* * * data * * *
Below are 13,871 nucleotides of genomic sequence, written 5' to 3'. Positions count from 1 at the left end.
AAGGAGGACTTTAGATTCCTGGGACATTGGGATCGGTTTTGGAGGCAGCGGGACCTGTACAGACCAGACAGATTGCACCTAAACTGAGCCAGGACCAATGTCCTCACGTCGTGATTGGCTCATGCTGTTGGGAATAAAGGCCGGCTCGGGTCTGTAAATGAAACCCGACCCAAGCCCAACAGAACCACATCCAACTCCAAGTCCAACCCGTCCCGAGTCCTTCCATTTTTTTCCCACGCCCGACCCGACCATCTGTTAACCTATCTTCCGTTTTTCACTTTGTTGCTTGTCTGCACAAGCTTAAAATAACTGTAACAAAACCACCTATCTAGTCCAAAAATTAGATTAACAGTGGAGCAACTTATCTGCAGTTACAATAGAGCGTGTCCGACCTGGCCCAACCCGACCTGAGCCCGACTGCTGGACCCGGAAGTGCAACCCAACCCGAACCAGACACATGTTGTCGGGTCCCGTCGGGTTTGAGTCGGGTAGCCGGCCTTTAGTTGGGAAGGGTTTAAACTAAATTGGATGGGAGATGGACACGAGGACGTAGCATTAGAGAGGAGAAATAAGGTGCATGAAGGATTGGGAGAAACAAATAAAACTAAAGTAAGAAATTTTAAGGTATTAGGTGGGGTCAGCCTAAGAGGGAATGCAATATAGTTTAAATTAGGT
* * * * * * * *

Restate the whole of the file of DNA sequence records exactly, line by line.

Below are 13,871 nucleotides of genomic sequence, written 5' to 3'. Positions count from 1 at the left end.
AAGGAGGACTTTAGATTCCTGGGACATTGGGATCGGTTTTGGAGGCAGCGGGACCTGTACAGACCAGACAGATTGCACCTAAACTGAGCCAGGACCAATGTCCTCACGTCGTGATTGGCTCATGCTGTTGGGAATAAAGGCCGGCTCGGGTCTGTAAATGAAACCCGACCCAAGCCCAACAGAACCACATCCAACTCCAAGTCCAACCCGTCCCGAGTCCTTCCATTTTTTTCCCACGCCCGACCCGACCATCTGTTAACCTATCTTCCGTTTTTCACTTTGTTGCTTGTCTGCACAAGCTTAAAATAACTGTAACAAAACCACCTATCTAGTCCAAAAATTAGATTAACAGTGGAGCAACTTATCTGCAGTTACAATAGAGCGTGTCCGACCTGGCCCAACCCGACCTGAGCCCGACTGCTGGACCCGGAAGTGCAACCCAACCCGAACCAGACACATGTTGTCGGGTCCCGTCGGGTTTGAGTCGGGTAGCCGGCCTTTAGTTGGGAAGGGTTTAAACTAAATTGGATGGGAGATGGACACGAGGACGTAGCATTAGAGAGGAGAAATAAGGTGCATGAAGGATTGGGAGAAACAAATAAAACTAAAGTAAGAAATTTTAAGGTATTAGGTGGGGTCAGCCTAAGAGGGAATGCAATATAGTTTAAATTAGGT